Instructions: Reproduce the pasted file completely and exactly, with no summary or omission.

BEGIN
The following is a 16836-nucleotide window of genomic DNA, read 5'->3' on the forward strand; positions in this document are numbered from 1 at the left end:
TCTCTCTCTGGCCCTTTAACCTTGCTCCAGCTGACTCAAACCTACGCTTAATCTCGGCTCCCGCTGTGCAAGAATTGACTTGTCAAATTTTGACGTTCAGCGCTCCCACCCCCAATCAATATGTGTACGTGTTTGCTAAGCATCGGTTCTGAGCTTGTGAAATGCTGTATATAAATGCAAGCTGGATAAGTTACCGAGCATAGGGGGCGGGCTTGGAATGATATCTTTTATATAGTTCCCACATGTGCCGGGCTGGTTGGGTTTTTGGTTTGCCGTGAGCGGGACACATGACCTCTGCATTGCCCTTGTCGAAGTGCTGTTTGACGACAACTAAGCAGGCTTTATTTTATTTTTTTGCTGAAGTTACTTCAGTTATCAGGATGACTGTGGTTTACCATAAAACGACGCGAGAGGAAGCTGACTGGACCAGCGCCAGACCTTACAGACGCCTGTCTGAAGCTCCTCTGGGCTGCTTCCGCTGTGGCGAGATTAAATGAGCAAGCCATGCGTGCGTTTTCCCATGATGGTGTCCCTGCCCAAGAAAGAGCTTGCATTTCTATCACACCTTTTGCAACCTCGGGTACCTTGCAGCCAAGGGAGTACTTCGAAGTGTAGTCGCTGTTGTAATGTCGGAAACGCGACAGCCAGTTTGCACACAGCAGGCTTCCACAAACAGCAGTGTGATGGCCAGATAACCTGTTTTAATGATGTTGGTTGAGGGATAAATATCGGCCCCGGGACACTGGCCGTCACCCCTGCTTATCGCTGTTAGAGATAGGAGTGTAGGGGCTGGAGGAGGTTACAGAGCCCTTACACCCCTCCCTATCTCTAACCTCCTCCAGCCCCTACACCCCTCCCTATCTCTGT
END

The following is a 16836-nucleotide window of genomic DNA, read 5'->3' on the forward strand; positions in this document are numbered from 1 at the left end:
TCTCTCTCTGGCCCTTTAACCTTGCTCCAGCTGACTCAAACCTACGCTTAATCTCGGCTCCCGCTGTGCAAGAATTGACTTGTCAAATTTTGACGTTCAGCGCTCCCACCCCCAATCAATATGTGTACGTGTTTGCTAAGCATCGGTTCTGAGCTTGTGAAATGCTGTATATAAATGCAAGCTGGATAAGTTACCGAGCATAGGGGGCGGGCTTGGAATGATATCTTTTATATAGTTCCCACATGTGCCGGGCTGGTTGGGTTTTTGGTTTGCCGTGAGCGGGACACATGACCTCTGCATTGCCCTTGTCGAAGTGCTGTTTGACGACAACTAAGCAGGCTTTATTTTATTTTTTTGCTGAAGTTACTTCAGTTATCAGGATGACTGTGGTTTACCATAAAACGACGCGAGAGGAAGCTGACTGGACCAGCGCCAGACCTTACAGACGCCTGTCTGAAGCTCCTCTGGGCTGCTTCCGCTGTGGCGAGATTAAATGAGCAAGCCATGCGTGCGTTTTCCCATGATGGTGTCCCTGCCCAAGAAAGAGCTTGCATTTCTATCACACCTTTTGCAACCTCGGGTACCTTGCAGCCAAGGGAGTACTTCGAAGTGTAGTCGCTGTTGTAATGTCGGAAACGCGACAGCCAGTTTGCACACAGCAGGCTTCCACAAACAGCAGTGTGATGGCCAGATAACCTGTTTTAATGATGTTGGTTGAGGGATAAATATCGGCCCCGGGACACTGGCCGTCACCCCTGCTTATCGCTGTTAGAGATAGGAGTGTAGGGGCTGGAGGAGGTTACAGAGCCCTTACACCCCTCCCTATCTCTAACCTCCTCCAGCCCCTACACCCCTCCCTATCTCTGT